Scope 4 ‘Avoided’ Emissions: More A Narrative Than A Metric

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Scope 4 ‘Avoided’ Emissions: More A Narrative Than A Metric

Scope 4 emissions, commonly referred to as ‘avoided’ emissions, are attracting mounting attention but represent a significant risk for greenwashing. A 2013 paper from the World Resources Institute defines avoided emissions as “emission reductions that occur outside of a product’s life cycle or value chain but as a result of the use of that product”. Examples of products (goods and services) that they believe demonstrate avoided emissions include low-temperature detergents, fuel-saving tyres, energy-efficient ball bearings and teleconferencing services.

While Scope 4 emissions can illustrate potential greenhouse gas (GHG) reductions by using less carbon-intensive products, compared with a reference product or service, their measurement is highly circumstantial. In our Strategic Focus: The Contingent Use of Scope 4 Avoided Emissions For Low-Carbon Storytelling report, we unpack some of the key challenges and risks that avoided emissions present, namely that they are:

  • Speculative in nature.
    The measurement of Scope 4 emissions relies on assumptions and comparisons to hypothetical scenarios, making them inherently speculative and challenging to quantify accurately.

  • Create a risk of greenwashing.
    Due to their theoretical nature, claims of avoided emissions are susceptible to skepticism and could lead to accusations of greenwashing if not communicated transparently.

  • Have limited strategic value.
    Beyond their role in enhancing firms’ sustainability narratives, avoided emissions offer limited strategic value. They should not be conflated with direct actions that reduce an organization’s carbon footprint.

However, the picture isn’t all negative – we also argue that Scope 4 emissions can be used in a few specific contexts, but only as a narrative function to craft stories. This storytelling can help shape public and investor perceptions but must be approached with caution. Specific use cases span:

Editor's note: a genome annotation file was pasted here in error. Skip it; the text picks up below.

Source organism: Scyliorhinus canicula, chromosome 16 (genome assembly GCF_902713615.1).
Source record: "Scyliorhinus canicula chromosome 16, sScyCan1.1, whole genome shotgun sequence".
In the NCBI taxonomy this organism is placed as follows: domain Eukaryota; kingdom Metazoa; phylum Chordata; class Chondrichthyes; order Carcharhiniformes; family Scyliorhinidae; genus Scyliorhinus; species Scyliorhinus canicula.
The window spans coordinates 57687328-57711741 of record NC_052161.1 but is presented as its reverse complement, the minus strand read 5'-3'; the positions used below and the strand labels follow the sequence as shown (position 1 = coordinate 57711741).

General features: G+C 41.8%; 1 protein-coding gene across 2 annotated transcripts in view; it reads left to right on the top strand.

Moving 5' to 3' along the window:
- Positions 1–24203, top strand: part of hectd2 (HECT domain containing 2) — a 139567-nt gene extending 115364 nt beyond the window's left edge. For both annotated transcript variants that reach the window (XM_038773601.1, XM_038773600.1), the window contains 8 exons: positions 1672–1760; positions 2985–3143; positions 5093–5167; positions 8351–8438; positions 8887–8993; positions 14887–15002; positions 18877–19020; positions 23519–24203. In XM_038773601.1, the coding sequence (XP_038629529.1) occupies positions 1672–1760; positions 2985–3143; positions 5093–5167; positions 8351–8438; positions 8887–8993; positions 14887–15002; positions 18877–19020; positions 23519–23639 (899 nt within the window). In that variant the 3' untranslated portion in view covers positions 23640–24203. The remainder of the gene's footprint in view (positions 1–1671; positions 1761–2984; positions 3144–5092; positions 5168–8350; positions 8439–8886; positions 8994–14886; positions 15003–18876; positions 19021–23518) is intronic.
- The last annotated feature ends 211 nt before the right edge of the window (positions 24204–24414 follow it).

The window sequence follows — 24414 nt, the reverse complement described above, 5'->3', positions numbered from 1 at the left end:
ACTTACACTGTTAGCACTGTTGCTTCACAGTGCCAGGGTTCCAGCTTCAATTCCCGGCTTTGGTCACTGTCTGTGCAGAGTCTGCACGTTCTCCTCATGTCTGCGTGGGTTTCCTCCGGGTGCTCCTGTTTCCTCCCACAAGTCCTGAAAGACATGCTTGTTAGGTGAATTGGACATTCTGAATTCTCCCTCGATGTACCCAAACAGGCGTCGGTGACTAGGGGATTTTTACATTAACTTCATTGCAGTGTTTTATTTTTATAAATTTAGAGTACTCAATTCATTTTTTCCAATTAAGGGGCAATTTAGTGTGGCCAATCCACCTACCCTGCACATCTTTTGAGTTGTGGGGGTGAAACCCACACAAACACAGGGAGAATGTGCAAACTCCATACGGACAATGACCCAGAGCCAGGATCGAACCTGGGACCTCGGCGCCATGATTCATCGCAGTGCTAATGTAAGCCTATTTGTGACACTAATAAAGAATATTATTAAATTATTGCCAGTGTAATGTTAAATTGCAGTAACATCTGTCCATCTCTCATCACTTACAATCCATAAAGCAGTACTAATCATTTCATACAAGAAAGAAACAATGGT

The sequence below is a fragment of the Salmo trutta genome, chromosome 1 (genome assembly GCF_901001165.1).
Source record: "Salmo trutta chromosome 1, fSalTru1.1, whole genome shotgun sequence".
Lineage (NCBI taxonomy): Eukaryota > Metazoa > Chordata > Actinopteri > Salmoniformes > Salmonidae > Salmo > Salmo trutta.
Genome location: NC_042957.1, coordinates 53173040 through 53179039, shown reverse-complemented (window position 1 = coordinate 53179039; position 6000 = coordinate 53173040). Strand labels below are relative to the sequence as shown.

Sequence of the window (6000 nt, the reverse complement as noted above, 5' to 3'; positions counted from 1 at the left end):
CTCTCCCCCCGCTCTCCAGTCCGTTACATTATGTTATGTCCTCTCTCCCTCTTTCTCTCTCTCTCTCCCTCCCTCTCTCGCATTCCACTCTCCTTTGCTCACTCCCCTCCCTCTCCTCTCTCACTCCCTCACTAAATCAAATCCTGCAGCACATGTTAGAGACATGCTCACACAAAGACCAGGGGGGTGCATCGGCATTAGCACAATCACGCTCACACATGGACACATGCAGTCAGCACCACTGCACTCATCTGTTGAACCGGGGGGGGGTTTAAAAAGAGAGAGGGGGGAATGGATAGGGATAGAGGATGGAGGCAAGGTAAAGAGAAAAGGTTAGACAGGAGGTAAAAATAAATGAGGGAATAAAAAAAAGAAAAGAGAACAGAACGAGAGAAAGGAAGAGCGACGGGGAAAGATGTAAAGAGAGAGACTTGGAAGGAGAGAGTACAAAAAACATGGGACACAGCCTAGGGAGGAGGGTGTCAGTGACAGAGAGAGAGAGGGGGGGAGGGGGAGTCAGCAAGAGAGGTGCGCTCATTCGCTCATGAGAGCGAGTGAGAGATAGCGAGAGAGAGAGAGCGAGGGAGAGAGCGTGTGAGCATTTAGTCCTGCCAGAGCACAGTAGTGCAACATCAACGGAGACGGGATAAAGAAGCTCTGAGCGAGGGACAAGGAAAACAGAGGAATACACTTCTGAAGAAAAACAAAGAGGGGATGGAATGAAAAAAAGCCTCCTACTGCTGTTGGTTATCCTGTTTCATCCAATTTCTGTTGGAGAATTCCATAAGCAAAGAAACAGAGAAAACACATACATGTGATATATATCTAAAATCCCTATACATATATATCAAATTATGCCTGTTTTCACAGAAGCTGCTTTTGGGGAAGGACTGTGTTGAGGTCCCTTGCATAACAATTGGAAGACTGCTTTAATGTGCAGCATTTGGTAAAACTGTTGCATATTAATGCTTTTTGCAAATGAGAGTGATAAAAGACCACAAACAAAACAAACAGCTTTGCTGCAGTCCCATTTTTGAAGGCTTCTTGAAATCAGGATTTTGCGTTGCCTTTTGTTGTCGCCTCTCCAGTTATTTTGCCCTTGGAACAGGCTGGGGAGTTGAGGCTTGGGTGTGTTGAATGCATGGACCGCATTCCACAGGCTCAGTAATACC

• Product design and supply chain decisions: demonstrating CO2 reductions through innovative product designs to appeal to a supply chain decision-maker.

  • Fundraising in the green economy: leveraging avoided emissions data to attract green investments, supported by rigorous, standardized environmental assessments.

  • Reducing long-term transition risks: using avoided emissions calculations to showcase strategic alignment with low-carbon initiatives, enhancing market fit and reducing regulatory risks.

Scope 4 emissions have a restricted but targeted role in corporate sustainability strategies. Businesses, software vendors and consumers must recognize the limitations associated with these emissions when basing decisions on them. Proper understanding and cautious use of the narratives surrounding Scope 4 initiatives will ensure that sustainability claims are responsible and substantiated.

Adam Barnard

Principal Analyst

Adam is a Principal Analyst in the Verdantix Net Zero & Climate Risk practise. Prior to joining Verdantix, Adam was a Director at an environmentally focused US investment firm. Adam has previously held roles in London in investment management at Man Group, UBS and Morgan Stanley and in strategy at SABMiller in South Africa. Adam holds a Masters from Yale with a concentration on investment and the environment, a MBA with a concentration on impact investing and sustainability and a BCom(Honors) in Economics and Finance from the University of Cape Town